On the relations between conceptual and procedural knowledge and the ability to apply functions. (English)

Eronen, Lasse (ed.) et al., Mathematics and education. Learning, technology, assessment. Festschrift in honour of Lenni Haapasalo. Münster: WTM-Verlag (ISBN 978-3-95987-005-4/pbk). Festschriften der Mathematikdidaktik 3, 87-100 (2016).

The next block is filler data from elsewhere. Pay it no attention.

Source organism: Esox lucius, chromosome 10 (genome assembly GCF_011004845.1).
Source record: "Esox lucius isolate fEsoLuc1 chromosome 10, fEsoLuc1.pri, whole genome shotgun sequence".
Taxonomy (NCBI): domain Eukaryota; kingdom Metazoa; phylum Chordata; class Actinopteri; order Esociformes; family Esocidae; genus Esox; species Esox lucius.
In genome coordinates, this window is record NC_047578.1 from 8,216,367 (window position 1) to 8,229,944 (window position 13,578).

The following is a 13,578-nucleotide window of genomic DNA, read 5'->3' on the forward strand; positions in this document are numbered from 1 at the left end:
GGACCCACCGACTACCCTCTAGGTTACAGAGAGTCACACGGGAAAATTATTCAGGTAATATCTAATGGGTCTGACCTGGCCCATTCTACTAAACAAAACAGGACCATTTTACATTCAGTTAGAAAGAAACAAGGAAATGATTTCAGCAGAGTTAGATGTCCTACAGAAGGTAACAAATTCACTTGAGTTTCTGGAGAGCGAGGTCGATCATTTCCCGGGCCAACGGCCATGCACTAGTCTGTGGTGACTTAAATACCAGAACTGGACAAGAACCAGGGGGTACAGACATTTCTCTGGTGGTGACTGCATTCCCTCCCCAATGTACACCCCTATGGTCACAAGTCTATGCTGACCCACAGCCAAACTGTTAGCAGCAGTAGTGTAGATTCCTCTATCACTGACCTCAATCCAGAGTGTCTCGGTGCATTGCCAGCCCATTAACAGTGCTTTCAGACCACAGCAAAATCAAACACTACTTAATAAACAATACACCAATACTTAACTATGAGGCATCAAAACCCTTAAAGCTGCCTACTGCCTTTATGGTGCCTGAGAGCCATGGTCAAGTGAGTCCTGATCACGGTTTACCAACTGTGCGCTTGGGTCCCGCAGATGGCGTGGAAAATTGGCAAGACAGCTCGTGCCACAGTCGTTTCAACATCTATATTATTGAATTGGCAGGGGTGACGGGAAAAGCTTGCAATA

Summary: This article gives an overview of the methodology and results of my dissertation [the author, Conceptual and procedural knowledge of mathematical function. University of Eastern Finland (Diss.) (2012)], in which I explored how conceptual and procedural knowledge of functions can be measured, what the relationship is between them, and how the student’s ability to apply functions within economics and other mathematical tasks depends on the two types of knowledge. The structural equation modelling technique allowed integrating factor analysis and regression analysis into one statistical model to study relationships. Data was collected at three different stages from 476 students in economics. The results support the genetic view that procedural knowledge is a necessary but not sufficient condition for conceptual knowledge. On the other hand, procedural knowledge alone seems to be insufficient for the student to be able to apply functions. A follow-up survey, which was not a part of the dissertation, indicated that evaluations in mathematics where scores on procedural knowledge dominate, do not predict students’ achievements in econometrics.